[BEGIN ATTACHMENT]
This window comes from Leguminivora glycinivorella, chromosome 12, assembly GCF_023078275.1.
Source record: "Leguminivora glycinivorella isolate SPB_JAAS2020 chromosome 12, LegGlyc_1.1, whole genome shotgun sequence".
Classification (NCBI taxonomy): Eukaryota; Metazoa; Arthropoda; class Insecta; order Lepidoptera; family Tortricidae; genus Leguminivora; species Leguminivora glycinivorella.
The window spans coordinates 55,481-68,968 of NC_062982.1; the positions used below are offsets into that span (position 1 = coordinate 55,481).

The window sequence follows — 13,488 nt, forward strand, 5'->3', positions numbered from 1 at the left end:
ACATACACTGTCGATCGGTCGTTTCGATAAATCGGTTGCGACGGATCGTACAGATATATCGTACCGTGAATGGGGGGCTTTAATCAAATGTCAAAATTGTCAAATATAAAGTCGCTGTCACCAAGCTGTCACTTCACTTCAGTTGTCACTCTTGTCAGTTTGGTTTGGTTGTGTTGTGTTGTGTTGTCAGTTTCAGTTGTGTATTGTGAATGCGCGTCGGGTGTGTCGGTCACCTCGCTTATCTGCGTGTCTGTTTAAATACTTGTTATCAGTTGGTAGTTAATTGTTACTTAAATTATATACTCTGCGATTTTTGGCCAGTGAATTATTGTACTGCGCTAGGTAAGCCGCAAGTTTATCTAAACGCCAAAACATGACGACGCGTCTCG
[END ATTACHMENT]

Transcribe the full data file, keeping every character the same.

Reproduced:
This window comes from Leguminivora glycinivorella, chromosome 12, assembly GCF_023078275.1.
Source record: "Leguminivora glycinivorella isolate SPB_JAAS2020 chromosome 12, LegGlyc_1.1, whole genome shotgun sequence".
Classification (NCBI taxonomy): Eukaryota; Metazoa; Arthropoda; class Insecta; order Lepidoptera; family Tortricidae; genus Leguminivora; species Leguminivora glycinivorella.
The window spans coordinates 55,481-68,968 of NC_062982.1; the positions used below are offsets into that span (position 1 = coordinate 55,481).

The window sequence follows — 13,488 nt, forward strand, 5'->3', positions numbered from 1 at the left end:
ACATACACTGTCGATCGGTCGTTTCGATAAATCGGTTGCGACGGATCGTACAGATATATCGTACCGTGAATGGGGGGCTTTAATCAAATGTCAAAATTGTCAAATATAAAGTCGCTGTCACCAAGCTGTCACTTCACTTCAGTTGTCACTCTTGTCAGTTTGGTTTGGTTGTGTTGTGTTGTGTTGTCAGTTTCAGTTGTGTATTGTGAATGCGCGTCGGGTGTGTCGGTCACCTCGCTTATCTGCGTGTCTGTTTAAATACTTGTTATCAGTTGGTAGTTAATTGTTACTTAAATTATATACTCTGCGATTTTTGGCCAGTGAATTATTGTACTGCGCTAGGTAAGCCGCAAGTTTATCTAAACGCCAAAACATGACGACGCGTCTCG